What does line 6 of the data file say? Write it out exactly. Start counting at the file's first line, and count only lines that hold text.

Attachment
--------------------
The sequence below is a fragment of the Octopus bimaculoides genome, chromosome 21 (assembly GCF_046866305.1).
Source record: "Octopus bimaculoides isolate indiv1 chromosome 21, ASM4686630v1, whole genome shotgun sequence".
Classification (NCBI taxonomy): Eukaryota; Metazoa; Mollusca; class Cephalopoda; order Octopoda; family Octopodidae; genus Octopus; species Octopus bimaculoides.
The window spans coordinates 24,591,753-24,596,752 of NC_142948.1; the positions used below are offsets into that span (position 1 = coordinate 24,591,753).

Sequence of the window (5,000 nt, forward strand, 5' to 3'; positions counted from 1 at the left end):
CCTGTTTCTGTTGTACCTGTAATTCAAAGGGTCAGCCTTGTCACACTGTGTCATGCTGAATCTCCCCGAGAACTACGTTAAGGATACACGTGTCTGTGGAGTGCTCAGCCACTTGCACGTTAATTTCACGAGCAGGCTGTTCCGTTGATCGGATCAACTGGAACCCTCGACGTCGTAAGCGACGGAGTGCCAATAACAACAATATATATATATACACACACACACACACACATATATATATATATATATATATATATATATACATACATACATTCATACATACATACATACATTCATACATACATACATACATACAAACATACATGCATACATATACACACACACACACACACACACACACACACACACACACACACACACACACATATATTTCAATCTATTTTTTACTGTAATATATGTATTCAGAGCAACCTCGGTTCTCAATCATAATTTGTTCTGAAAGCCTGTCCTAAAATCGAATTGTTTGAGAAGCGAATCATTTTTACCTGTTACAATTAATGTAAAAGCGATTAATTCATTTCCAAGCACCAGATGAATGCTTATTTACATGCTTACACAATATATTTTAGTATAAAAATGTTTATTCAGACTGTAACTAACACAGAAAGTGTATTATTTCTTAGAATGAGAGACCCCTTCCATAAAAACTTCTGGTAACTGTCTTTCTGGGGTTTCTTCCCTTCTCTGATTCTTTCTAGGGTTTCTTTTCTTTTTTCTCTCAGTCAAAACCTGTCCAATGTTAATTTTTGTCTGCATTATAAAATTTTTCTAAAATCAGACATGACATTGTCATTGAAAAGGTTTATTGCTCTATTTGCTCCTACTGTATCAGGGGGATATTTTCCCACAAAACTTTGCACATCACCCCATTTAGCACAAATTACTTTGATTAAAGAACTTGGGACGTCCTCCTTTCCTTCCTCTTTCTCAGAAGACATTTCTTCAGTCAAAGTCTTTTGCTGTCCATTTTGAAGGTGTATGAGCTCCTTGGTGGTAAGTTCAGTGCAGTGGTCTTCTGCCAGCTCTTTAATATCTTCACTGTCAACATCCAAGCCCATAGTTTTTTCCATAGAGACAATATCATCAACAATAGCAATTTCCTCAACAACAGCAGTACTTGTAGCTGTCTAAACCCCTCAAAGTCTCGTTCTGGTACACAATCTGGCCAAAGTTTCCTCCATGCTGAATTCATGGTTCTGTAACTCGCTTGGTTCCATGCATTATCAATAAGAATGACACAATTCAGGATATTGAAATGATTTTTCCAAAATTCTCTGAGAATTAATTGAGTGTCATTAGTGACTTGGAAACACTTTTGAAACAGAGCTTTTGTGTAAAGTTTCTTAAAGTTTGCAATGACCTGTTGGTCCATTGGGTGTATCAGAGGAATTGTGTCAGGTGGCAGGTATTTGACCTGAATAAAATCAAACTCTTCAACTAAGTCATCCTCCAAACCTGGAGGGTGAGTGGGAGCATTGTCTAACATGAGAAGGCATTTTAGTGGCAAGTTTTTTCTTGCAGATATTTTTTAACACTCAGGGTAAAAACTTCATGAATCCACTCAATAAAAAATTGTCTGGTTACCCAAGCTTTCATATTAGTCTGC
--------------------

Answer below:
CCTGTTTCTGTTGTACCTGTAATTCAAAGGGTCAGCCTTGTCACACTGTGTCATGCTGAATCTCCCCGAGAACTACGTTAAGGATACACGTGTCTGTGGAGTGCTCAGCCACTTGCACGTTAATTTCACGAGCAGGCTGTTCCGTTGATCGGATCAACTGGAACCCTCGACGTCGTAAGCGACGGAGTGCCAATAACAACAATATATATATATACACACACACACACACACATATATATATATATATATATATATATATATACATACATACATTCATACATACATACATACATTCATACATACATACATACATACAAACATACATGCATACATATACACACACACACACACACACACACACACACACACACACACACACACACACATATATTTCAATCTATTTTTTACTGTAATATATGTATTCAGAGCAACCTCGGTTCTCAATCATAATTTGTTCTGAAAGCCTGTCCTAAAATCGAATTGTTTGAGAAGCGAATCATTTTTACCTGTTACAATTAATGTAAAAGCGATTAATTCATTTCCAAGCACCAGATGAATGCTTATTTACATGCTTACACAATATATTTTAGTATAAAAATGTTTATTCAGACTGTAACTAACACAGAAAGTGTATTATTTCTTAGAATGAGAGACCCCTTCCATAAAAACTTCTGGTAACTGTCTTTCTGGGGTTTCTTCCCTTCTCTGATTCTTTCTAGGGTTTCTTTTCTTTTTTCTCTCAGTCAAAACCTGTCCAATGTTAATTTTTGTCTGCATTATAAAATTTTTCTAAAATCAGACATGACATTGTCATTGAAAAGGTTTATTGCTCTATTTGCTCCTACTGTATCAGGGGGATATTTTCCCACAAAACTTTGCACATCACCCCATTTAGCACAAATTACTTTGATTAAAGAACTTGGGACGTCCTCCTTTCCTTCCTCTTTCTCAGAAGACATTTCTTCAGTCAAAGTCTTTTGCTGTCCATTTTGAAGGTGTATGAGCTCCTTGGTGGTAAGTTCAGTGCAGTGGTCTTCTGCCAGCTCTTTAATATCTTCACTGTCAACATCCAAGCCCATAGTTTTTTCCATAGAGACAATATCATCAACAATAGCAATTTCCTCAACAACAGCAGTACTTGTAGCTGTCTAAACCCCTCAAAGTCTCGTTCTGGTACACAATCTGGCCAAAGTTTCCTCCATGCTGAATTCATGGTTCTGTAACTCGCTTGGTTCCATGCATTATCAATAAGAATGACACAATTCAGGATATTGAAATGATTTTTCCAAAATTCTCTGAGAATTAATTGAGTGTCATTAGTGACTTGGAAACACTTTTGAAACAGAGCTTTTGTGTAAAGTTTCTTAAAGTTTGCAATGACCTGTTGGTCCATTGGGTGTATCAGAGGAATTGTGTCAGGTGGCAGGTATTTGACCTGAATAAAATCAAACTCTTCAACTAAGTCATCCTCCAAACCTGGAGGGTGAGTGGGAGCATTGTCTAACATGAGAAGGCATTTTAGTGGCAAGTTTTTTCTTGCAGATATTTTTTAACACTCAGGGTAAAAACTTCATGAATCCACTCAATAAAAAATTGTCTGGTTACCCAAGCTTTCATATTAGTCTGC